This article will give a brief overview of some performance troubleshooting techniques for SQL Server.
For troubleshooting general server performance as a whole, we should be looking for a bottleneck involving one of the following resources:
- File I/O
Before doing too much troubleshooting, it is a good idea to verify a few best practices are in place that can dramatically affect server performance.
Verify all vCPUs assigned to the server is being utilized by SQL Server.
Check the CPU graphs in the Task Manager in Windows. Split up the graph to show the individual vCPUs. If there are 1-4 vCPUs heavily utilized while the rest are almost idle, then SQL Server may not be fully utilizing all the vCPUs. The first thing to check in this case is whether the vCPUs are being presented to the OS as Sockets or Cores. If they are being presented as separate sockets, schedule a maintenance period to have them adjusted to be presented as cores. The other thing to note is that the Express edition of SQL Server is always limited to utilizing a maximum of 4 cores.
Verify the tempdb has been split into at least 4 separate data files.
Due to how locking occurs on the tempdb, having too few data files can severely affect concurrency for queries with large intermediate result sets that utilize the tempdb. By adding additional data files to the tempdb, you can allow more queries to utilize the tempdb simultaneously. Our recommendation is to start with 4 data files and increase beyond that if further investigation leads you to believe the tempdb is a source of contention.
Ensure all databases have the auto_close_ setting disabled.
When enabled, the auto_close setting causes SQL Server to automatically unload a database when all its connections are closed, which can cause unnecessary loading and unloading of a database. Since modern SQL clients utilize long-term connection pooling, this is not generally as big of an issue as it once was. However, there are a few SQL clients that close connections when a request completes, which can cause the database to be loaded, unloaded, loaded, unloaded, etc. In either case, disabling this setting is always recommended.
For CPU, there are a few possible bottlenecks:
Overall CPU usage is high.
- This is simple to check. Open the Task Manager in Windows and see if the CPU usage is close to 100%.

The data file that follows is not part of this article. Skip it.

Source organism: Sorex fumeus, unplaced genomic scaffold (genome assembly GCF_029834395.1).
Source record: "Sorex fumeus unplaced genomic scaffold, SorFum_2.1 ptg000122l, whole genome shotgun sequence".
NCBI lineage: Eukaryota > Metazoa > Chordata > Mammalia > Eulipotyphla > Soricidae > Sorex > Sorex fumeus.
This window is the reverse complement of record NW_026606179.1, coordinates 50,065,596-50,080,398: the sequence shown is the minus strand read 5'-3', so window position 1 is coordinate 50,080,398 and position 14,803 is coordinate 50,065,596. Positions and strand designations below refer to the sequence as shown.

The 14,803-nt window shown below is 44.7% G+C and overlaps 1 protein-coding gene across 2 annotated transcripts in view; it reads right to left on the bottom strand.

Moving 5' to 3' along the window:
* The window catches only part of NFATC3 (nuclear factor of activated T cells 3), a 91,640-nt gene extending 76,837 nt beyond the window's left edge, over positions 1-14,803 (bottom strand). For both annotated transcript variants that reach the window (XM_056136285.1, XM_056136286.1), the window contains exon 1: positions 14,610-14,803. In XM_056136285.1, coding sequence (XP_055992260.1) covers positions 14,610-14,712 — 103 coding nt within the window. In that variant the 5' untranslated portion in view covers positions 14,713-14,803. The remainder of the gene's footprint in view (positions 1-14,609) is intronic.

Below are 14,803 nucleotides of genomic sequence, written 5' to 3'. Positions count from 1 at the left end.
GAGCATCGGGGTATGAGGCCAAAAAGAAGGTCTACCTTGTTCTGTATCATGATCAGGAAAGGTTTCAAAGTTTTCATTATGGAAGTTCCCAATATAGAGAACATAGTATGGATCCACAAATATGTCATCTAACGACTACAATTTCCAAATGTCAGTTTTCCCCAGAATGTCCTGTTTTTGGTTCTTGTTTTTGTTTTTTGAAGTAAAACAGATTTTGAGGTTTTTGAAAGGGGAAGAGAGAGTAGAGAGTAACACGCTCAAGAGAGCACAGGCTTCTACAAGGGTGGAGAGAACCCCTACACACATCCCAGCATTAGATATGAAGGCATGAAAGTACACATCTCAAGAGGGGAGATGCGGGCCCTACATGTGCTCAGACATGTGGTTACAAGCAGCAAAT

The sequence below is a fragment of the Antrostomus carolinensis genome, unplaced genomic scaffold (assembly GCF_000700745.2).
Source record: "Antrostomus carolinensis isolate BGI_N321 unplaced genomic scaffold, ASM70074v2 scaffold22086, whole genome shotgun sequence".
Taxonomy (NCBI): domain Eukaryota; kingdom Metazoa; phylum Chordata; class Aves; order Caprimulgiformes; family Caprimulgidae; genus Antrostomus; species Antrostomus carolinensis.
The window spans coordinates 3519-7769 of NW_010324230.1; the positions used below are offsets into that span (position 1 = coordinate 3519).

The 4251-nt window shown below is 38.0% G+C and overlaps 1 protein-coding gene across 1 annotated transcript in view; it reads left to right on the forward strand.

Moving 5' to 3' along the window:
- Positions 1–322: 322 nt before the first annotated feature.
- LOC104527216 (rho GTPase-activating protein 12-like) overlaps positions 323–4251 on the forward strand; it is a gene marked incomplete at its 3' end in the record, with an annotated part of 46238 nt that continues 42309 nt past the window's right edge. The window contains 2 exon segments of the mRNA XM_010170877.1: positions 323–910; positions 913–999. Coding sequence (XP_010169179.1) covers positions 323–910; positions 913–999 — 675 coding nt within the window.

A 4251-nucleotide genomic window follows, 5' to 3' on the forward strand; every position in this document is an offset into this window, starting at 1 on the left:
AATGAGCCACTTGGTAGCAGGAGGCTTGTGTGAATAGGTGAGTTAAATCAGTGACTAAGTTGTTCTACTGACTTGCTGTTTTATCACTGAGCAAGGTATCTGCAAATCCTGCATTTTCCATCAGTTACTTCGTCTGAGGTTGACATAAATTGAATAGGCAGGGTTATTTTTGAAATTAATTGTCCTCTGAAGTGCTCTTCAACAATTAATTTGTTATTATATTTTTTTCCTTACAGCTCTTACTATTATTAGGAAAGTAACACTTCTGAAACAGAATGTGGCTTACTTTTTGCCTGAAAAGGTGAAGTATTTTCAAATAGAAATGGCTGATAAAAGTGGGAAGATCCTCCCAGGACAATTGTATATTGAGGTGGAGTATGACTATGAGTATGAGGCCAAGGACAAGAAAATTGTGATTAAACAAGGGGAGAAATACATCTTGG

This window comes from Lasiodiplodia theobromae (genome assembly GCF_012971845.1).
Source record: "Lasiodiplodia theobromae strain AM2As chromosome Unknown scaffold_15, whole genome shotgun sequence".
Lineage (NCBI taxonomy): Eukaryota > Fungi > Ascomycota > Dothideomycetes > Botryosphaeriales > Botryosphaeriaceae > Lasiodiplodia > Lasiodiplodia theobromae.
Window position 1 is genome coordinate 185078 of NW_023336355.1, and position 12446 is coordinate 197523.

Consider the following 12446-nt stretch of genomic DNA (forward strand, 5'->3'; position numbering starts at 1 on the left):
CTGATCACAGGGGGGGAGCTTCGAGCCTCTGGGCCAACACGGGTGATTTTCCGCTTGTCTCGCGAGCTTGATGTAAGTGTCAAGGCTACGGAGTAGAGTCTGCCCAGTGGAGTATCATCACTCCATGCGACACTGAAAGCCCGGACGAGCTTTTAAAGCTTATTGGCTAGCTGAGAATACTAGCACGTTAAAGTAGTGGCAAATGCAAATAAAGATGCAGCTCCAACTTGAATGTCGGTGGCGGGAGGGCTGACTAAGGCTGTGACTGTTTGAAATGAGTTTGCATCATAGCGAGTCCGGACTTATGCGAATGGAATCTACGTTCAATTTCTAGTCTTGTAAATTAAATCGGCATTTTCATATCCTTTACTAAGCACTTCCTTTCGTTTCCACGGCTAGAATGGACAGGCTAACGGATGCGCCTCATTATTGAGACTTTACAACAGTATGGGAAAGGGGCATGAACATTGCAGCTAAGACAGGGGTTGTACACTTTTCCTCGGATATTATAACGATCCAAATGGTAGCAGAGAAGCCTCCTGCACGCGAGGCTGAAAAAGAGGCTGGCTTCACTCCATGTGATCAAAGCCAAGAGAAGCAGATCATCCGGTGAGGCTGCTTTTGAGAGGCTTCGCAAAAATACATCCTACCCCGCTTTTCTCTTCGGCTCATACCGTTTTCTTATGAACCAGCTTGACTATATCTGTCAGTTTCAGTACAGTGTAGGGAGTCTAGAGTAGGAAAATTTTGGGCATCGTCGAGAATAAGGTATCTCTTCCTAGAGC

The CPU capacity of the server is too low.
- To diagnose this, try running a query that is performing poorly. If the CPU usage spikes up and remains close to 100% while the query executes, its speed is likely being limited by the CPU capacity available to the server.
For memory, I recommend checking the Page Life Expectancy counter using the following query:
SELECT [object_name], [counter_name], [cntr_value] FROM sys.dm_os_performance_counters WHERE [object_name] LIKE '%Manager%' AND [counter_name] = 'Page life expectancy'
If the counter is below 300 seconds, then the SQL Server may not have enough memory for caching. If there is available memory in the operating system, you can increase the cache size via SQL Server Management Studio in Server Properties → Memory → Maximum Server Memory.
Additionally, If you frequently read a small set of rows from a large table, adding indexes can reduce the memory needed for caching. When SQL Server must scan an entire table to complete a query, that entire table gets put into the cache. This can cause other active data to be removed from the cache, forcing it to be read from disk the next time it is accessed. Adding an index allows SQL Server to complete the query by reading only those rows that are needed, preventing the entire table from being read and cached and thus reduces the amount of cache space needed.
To diagnose these issues, it is best to start looking at the SQL Server wait statistics. The following article has a great script for checking the wait statistics that will also provide links for more information on each type of wait:
Checking the provided links for the top wait statistics can be helpful in determining the next steps in addressing these potential issues.
After identifying which resource is the bottleneck for performance, it can be useful to look for expensive queries that are contributing to that bottleneck to see if they can be optimized.
Below is a query you can use to find the most expensive queries based on CPU usage (worker_time), I/O Read (logical_reads), or I/O Writes (logical_writes)